Page 8

EETE NOV 2015

microphones? “We are looking at every technology but we think that capacitive sensing has a lot of capability ahead of it,” said Abdi. “We’re not limited to inertial sensors and microphones but if you look at something like image sensors it’s too capital intensive. However, imaging for machines could be based on other technologies such as infrared and ultrasonics,” said Abdi adding that such options remain open for the company that wants to “sense everything” according to its logo. Applications and geographies The success of InvenSense has been based on its involvement in smartphones, a market that is starting to plateau. Can InvenSense’s success be replicated in other consumer products and in other sectors? “You need the consumer business to bring scale, to reduce cost structure and stimulate fast innovation. About 85 percent of our business is consumer, mobile, gaming. We’re not walking away from that. But now we can take of lot of those products and apply them to automotive and industrial applications,” said Abdi. And InvenSense’s hardware expertise is not just focused on laying out sensors. The company has developed a series of its own software programmable processors to complement Cortex-M series microcontrollers that it includes in inertial measurement units (IMUs). These include the DMP3 and DMP4. Abdi explained how they fit into a multi-tiered approach to software. “What we’ve designed in-house is optimized for power and low memory footprint but it is not open. On the other hand the Cortex-M0 is off-the-shelf and open, but not optimized. So we have a hybrid approach This means that if a new sensor fusion executive interview algorithm comes along it can be done in software running on the Cortex-M0 for time to market reasons before being migrated to the DMP. Abdi added that hardware that supports neuromorphic computing for pattern recognition and learning behaviour is on his radar but that for now it seems more suited to the large data sets generated by image sensors and machine vision. We asked Abdi about China and its place in the MEMS world. “Right now China is a market rather than a source of competition. In the MEMS area it is similar to how China was in analog and RF 15 years ago. They are doing a great job in that area now. So MEMS will happen for Chinese companies some time but right now we see a lot of opportunities.” We also asked Abdi about the wave of mergers and acquisition going through the industry in 2015 and could MEMS companies be prey to it? “The semiconductor industry is going through a wave of consolidation and much of it is warranted because of a lack of scale, but it is mainly in the SoC world. InvenSense, because it is fabless, is capital-efficient. We do look at acquiring other companies or business lines from time to time; we acquired the microphones business from Analog Devices. We can do that but it is not something we have to do. In the MEMS sector it is more about partnership. And we do have partnerships with multiple microcontroller and processor companies; the likes of Atmel, Qualcomm and MediaTek.” Atmel is set to be acquired by Dialog Semiconductor, which in turn has formed a partnership with leading MEMS company Bosch Sensortec, so it seems that industry consolidation will inevitably impact InvenSense, but nonetheless InvenSense seems to be in good company on its journey towards being an end-to-end sensor solutions company. Philips tests thermoplastically deformable circuits to house LEDs ABy Graham Prophet t the October, 2015, meeting of the International Microelectronics Assembly and Packaging Society (IMAPS 2015), imec and CMST (imec’s associated lab at Ghent University) presented a novel technology for thermoplastically deformable electronics enabling low-cost 2.5D free-form rigid electronic objects. The technology is under evaluation in Philips LED lamp carriers, a downlight luminaire and a omnidirectional lightsource, to demonstrate the potential of this technology in innovative lighting applications. LED technology is becoming the sustainable light source for the 21st century, with energyefficiency, excellent light quality, and high output power. It also allows design of unprecedented, innovative lighting solutions. Imec and CMST’s thermoplastically deformable electronic circuits now add a new dimension to the possibilities to fabricate novel lamp designs as well as smart applications in ambient intelligence and wearables. The technology is based on meander-shaped interconnects, a robust technique to realise dynamically stretchable elastic electronic circuits including LEDs. These are then embedded in thermoplastic polymers (e.g. polycarbonate). Following production on a flat substrate (picture ‘a’), using standard printed circuit board production equipment, the circuit is given its final form (picture ‘b’) using thermoforming techniques such as vacuum forming, high pressure forming or even injection moulding. Upon cooling, the thermoplastic retains its shape without inducing large internal stresses in the circuits. The method, based on standard available production processes, does not require large investments, reducing the cost of fabrication. The resulting designs have a low weight and low complexity, a high resilience, a low tooling and material cost, and a higher degree of manufacturer independence due to the standard industrial practices that are used. The production process was developed in collaboration between the industrial and academic partners involved in the FP7 project TERASEL: imec, CMST (Ghent University), ACB, Holst Centre, Niebling Formtechnologie; Sintex NP and Philips Lighting BV. TERASEL is a European effort focusing on the development, industrial implementation and application of large-area, cost-effective, randomly shaped electronics and sensor circuit technologies. 8 Electronic Engineering Times Europe November 2015 www.electronics-eetimes.com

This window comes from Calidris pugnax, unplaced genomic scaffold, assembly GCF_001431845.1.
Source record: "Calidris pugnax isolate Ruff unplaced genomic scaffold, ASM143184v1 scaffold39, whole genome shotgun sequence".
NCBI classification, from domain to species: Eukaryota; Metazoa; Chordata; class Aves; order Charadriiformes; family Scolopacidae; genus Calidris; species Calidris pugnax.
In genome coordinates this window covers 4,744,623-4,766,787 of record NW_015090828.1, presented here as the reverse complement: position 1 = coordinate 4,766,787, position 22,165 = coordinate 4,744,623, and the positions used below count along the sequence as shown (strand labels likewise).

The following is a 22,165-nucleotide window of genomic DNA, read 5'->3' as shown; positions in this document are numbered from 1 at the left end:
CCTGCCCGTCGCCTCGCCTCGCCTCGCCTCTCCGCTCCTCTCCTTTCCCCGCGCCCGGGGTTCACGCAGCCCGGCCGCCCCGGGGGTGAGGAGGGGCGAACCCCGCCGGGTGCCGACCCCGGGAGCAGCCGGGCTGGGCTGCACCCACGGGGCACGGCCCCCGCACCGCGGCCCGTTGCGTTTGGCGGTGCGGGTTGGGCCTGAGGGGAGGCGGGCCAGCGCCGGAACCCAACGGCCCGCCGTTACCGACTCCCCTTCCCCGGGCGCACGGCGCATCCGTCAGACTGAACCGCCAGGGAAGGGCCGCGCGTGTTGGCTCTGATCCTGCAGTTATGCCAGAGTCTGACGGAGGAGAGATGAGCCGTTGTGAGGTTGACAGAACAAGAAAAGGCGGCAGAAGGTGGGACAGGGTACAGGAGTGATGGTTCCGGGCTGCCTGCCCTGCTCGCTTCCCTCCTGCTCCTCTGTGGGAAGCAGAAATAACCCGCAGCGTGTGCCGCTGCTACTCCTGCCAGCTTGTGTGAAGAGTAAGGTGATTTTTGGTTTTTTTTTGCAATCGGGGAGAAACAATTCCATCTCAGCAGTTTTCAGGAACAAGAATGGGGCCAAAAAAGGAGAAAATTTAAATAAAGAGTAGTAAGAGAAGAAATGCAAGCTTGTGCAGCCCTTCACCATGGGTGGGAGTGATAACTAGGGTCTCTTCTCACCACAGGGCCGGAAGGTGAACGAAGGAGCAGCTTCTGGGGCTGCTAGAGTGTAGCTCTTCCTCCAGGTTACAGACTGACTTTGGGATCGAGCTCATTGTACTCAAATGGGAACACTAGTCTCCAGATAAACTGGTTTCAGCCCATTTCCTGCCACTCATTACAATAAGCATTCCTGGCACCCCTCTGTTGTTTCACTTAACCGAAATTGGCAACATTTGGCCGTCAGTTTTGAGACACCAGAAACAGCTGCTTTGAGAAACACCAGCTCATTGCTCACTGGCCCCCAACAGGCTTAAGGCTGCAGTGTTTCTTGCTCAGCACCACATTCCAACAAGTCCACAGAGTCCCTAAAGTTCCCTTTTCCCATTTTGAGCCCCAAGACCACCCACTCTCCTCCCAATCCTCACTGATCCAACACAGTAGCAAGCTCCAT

EETE NOV 2015
To see the actual publication please follow the link above